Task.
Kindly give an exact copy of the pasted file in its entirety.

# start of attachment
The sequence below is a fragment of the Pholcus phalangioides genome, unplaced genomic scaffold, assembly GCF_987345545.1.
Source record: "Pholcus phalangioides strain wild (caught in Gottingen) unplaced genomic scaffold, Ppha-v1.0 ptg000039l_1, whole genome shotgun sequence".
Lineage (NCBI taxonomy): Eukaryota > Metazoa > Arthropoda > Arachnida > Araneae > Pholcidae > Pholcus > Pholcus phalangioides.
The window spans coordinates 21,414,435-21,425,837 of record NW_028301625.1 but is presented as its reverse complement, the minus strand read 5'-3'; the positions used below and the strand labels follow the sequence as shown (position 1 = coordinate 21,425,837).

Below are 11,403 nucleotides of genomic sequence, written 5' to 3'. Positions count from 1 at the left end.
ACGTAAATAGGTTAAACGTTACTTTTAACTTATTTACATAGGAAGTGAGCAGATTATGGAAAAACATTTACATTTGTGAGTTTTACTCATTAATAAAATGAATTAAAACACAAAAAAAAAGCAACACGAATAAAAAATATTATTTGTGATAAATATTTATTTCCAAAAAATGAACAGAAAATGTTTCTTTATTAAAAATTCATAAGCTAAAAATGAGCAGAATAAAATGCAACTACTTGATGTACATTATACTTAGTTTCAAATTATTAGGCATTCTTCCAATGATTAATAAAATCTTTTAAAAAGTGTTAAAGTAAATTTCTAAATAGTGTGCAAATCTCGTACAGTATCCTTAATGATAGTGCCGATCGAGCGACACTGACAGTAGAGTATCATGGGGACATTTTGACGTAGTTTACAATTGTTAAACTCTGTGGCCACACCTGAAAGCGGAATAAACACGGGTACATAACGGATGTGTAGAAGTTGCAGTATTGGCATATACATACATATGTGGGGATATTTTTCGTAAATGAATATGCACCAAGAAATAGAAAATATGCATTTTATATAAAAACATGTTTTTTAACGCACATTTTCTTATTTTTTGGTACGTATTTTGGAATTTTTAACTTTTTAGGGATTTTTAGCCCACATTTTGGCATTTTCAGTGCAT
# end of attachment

The sequence below is a fragment of the Pholcus phalangioides genome, unplaced genomic scaffold, assembly GCF_987345545.1.
Source record: "Pholcus phalangioides strain wild (caught in Gottingen) unplaced genomic scaffold, Ppha-v1.0 ptg000039l_1, whole genome shotgun sequence".
Lineage (NCBI taxonomy): Eukaryota > Metazoa > Arthropoda > Arachnida > Araneae > Pholcidae > Pholcus > Pholcus phalangioides.
The window spans coordinates 21,414,435-21,425,837 of record NW_028301625.1 but is presented as its reverse complement, the minus strand read 5'-3'; the positions used below and the strand labels follow the sequence as shown (position 1 = coordinate 21,425,837).

Below are 11,403 nucleotides of genomic sequence, written 5' to 3'. Positions count from 1 at the left end.
ACGTAAATAGGTTAAACGTTACTTTTAACTTATTTACATAGGAAGTGAGCAGATTATGGAAAAACATTTACATTTGTGAGTTTTACTCATTAATAAAATGAATTAAAACACAAAAAAAAAGCAACACGAATAAAAAATATTATTTGTGATAAATATTTATTTCCAAAAAATGAACAGAAAATGTTTCTTTATTAAAAATTCATAAGCTAAAAATGAGCAGAATAAAATGCAACTACTTGATGTACATTATACTTAGTTTCAAATTATTAGGCATTCTTCCAATGATTAATAAAATCTTTTAAAAAGTGTTAAAGTAAATTTCTAAATAGTGTGCAAATCTCGTACAGTATCCTTAATGATAGTGCCGATCGAGCGACACTGACAGTAGAGTATCATGGGGACATTTTGACGTAGTTTACAATTGTTAAACTCTGTGGCCACACCTGAAAGCGGAATAAACACGGGTACATAACGGATGTGTAGAAGTTGCAGTATTGGCATATACATACATATGTGGGGATATTTTTCGTAAATGAATATGCACCAAGAAATAGAAAATATGCATTTTATATAAAAACATGTTTTTTAACGCACATTTTCTTATTTTTTGGTACGTATTTTGGAATTTTTAACTTTTTAGGGATTTTTAGCCCACATTTTGGCATTTTCAGTGCAT